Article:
Salonika, 1916: a city more than half-Jewish, which – until a few months ago – was one of the jewels in the Ottoman crown. It is now suddenly Greek. A city nominally neutral, but teeming with French, British and Serbian armies, to hold it against the Austro-German forces to the north, with their Bulgarian allies. A city seething with intrigue, where café society pursues its way unperturbed, within earshot of the fighting, where the foreign soldiery seeks its pleasures among the shabby streets, and where the native inhabitants are eager to make from them what money they can. We are in The Birdcage – named after the miles of tangled barbed wire which separate the city from the fighting to the north. It is the Casablanca of WWI.
In Clive Aslet’s sparkling fiction debut this kaleidoscope of nations, cultures and political ambitions shifts and re-forms around a group of English men and women, blown here by many different winds. Welcome to a world of perilous ascents – and abrupt descents – from military kite balloons; of madcap journeys by mule, by Wolseley motor car and by foot over the grim northern mountains, where the opposing armies are locked in combat; of U-boats lurking off the city; of sinister and dangerous Gazmend Effendi, who may be Turkish – or is it Bulgarian? Or even Venezuelan? And where is all the petrol disappearing to? The breathless ride is just beginning.
Well-known as a journalist, Clive Aslet is author of many books on architecture, style, the countryside and the British way of life. Research for a recent book (War Memorial, Viking 2013) was the inspiration for The Birdcage, his first novel. For many years editor of the magazine Country Life, he is now its Editor at Large.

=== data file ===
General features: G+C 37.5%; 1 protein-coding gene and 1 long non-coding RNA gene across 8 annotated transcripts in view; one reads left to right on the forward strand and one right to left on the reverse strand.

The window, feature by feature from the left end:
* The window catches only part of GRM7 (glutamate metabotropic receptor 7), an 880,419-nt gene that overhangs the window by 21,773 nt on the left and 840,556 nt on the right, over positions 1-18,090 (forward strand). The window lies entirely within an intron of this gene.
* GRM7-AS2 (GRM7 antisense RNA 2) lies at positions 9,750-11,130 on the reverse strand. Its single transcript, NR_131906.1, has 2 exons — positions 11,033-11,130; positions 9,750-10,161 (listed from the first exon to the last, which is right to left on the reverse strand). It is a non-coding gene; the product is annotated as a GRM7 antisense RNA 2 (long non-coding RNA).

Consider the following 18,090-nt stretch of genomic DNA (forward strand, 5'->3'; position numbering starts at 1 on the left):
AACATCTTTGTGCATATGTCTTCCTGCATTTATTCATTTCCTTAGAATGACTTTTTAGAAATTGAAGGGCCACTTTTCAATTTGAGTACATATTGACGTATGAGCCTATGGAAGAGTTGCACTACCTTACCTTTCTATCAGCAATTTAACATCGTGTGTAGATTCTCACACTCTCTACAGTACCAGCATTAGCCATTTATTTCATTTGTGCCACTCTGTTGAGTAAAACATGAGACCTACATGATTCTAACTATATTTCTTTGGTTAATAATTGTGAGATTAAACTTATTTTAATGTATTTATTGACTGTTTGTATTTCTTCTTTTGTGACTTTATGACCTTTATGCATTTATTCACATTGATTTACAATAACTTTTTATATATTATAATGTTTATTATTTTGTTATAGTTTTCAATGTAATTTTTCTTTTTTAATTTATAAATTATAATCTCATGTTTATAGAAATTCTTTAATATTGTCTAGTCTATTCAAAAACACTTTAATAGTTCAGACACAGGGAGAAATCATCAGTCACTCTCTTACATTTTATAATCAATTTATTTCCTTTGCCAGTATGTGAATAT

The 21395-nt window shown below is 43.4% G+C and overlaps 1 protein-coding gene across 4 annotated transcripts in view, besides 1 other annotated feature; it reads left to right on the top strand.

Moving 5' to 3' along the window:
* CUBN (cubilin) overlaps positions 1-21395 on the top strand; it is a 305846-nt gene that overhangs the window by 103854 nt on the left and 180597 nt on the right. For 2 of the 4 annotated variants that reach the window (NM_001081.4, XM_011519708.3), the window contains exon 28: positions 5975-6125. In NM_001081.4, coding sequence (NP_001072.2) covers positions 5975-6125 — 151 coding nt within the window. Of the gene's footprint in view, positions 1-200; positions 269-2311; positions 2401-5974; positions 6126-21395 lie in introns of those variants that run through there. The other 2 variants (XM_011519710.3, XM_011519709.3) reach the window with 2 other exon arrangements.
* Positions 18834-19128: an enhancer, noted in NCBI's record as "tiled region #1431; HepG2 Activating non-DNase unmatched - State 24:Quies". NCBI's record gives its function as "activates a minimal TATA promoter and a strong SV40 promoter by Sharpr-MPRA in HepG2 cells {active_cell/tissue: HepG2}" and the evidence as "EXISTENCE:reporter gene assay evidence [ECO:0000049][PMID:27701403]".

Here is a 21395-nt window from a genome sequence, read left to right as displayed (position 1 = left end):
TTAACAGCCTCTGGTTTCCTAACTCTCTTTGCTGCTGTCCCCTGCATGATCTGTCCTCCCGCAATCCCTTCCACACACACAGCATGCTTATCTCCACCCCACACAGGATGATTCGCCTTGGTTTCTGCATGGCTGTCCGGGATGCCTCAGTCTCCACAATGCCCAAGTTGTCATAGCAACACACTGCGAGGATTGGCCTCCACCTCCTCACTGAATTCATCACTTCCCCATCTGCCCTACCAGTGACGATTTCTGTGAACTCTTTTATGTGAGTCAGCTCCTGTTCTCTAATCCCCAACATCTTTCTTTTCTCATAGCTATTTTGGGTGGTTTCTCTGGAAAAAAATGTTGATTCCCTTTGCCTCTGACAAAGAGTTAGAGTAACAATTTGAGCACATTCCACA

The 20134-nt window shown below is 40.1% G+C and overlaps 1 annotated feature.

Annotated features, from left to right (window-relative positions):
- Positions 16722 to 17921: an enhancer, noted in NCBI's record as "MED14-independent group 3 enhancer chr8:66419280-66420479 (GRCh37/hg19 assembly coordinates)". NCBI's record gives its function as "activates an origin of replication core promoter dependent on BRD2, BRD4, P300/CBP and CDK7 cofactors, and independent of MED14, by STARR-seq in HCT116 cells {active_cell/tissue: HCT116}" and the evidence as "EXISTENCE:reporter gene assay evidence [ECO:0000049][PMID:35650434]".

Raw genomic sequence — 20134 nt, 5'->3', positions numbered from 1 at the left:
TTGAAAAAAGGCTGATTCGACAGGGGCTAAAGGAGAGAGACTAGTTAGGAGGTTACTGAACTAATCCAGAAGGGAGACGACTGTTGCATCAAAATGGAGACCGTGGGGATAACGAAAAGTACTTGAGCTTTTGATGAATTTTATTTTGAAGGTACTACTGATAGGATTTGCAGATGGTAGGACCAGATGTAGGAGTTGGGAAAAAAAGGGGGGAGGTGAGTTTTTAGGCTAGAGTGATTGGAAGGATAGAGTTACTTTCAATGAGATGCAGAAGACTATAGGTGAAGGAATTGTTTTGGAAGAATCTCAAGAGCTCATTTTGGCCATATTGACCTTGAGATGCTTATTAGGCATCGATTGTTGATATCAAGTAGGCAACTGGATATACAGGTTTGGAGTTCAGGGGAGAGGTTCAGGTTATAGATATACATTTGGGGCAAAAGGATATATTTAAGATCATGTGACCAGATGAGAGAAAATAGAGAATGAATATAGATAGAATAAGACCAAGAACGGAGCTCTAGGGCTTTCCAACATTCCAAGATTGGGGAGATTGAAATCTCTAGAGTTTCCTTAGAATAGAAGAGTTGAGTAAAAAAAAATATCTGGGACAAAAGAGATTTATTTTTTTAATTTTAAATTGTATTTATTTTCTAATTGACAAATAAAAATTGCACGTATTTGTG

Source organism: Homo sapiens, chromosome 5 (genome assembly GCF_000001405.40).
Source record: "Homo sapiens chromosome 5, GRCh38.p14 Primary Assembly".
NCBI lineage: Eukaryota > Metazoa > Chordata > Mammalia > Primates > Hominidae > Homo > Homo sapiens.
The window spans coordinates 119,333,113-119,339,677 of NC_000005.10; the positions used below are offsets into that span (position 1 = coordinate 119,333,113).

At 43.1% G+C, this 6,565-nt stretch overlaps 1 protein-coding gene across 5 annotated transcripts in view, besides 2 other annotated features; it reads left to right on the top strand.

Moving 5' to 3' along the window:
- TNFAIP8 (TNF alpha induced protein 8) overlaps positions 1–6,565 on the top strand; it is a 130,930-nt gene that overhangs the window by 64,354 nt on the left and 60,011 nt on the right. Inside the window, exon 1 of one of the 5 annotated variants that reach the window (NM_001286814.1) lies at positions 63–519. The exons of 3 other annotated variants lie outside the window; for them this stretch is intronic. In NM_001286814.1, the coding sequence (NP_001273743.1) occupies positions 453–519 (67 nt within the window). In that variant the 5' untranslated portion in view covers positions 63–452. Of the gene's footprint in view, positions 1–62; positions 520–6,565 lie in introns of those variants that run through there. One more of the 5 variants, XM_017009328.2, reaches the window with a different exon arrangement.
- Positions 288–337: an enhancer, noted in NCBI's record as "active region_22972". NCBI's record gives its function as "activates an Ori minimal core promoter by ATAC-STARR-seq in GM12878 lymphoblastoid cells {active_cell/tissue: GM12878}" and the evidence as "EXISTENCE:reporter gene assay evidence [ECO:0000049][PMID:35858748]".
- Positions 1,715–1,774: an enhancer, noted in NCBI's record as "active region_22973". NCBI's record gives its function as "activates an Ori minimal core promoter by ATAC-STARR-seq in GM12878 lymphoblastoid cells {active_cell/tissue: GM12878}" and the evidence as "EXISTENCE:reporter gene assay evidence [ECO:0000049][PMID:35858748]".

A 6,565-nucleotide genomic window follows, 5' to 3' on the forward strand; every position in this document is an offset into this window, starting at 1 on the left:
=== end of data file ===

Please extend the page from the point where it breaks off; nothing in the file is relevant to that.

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‘Aslet’s cast of dreamers, adventurers and plotters put on a stylish and entertaining tragi-comic show.’ Boyd Tonkin, Senior Writer, The Independent
‘Prose touched with irony like vermouth in a good martini. The characterisation is very assured, the dialogue pitch-perfect and the sense of time and place precise without ever seeming obtrusive. The plotting is deft and delicate; his mines, laid with such apparent artlessness, go off one by one as the book approaches its surprising and satisfactory conclusion.’ Jason Goodwin, Country Life
‘Like Birdsong, but funny. An entertaining writer… he can tell a tale very engagingly.’ The Spectator
‘Clive Aslet’s eccentric and exuberant first novel is a fabulous yarn… artfully and humorously arranged. A twisty, pacy plot.’ Kate Saunders, The Times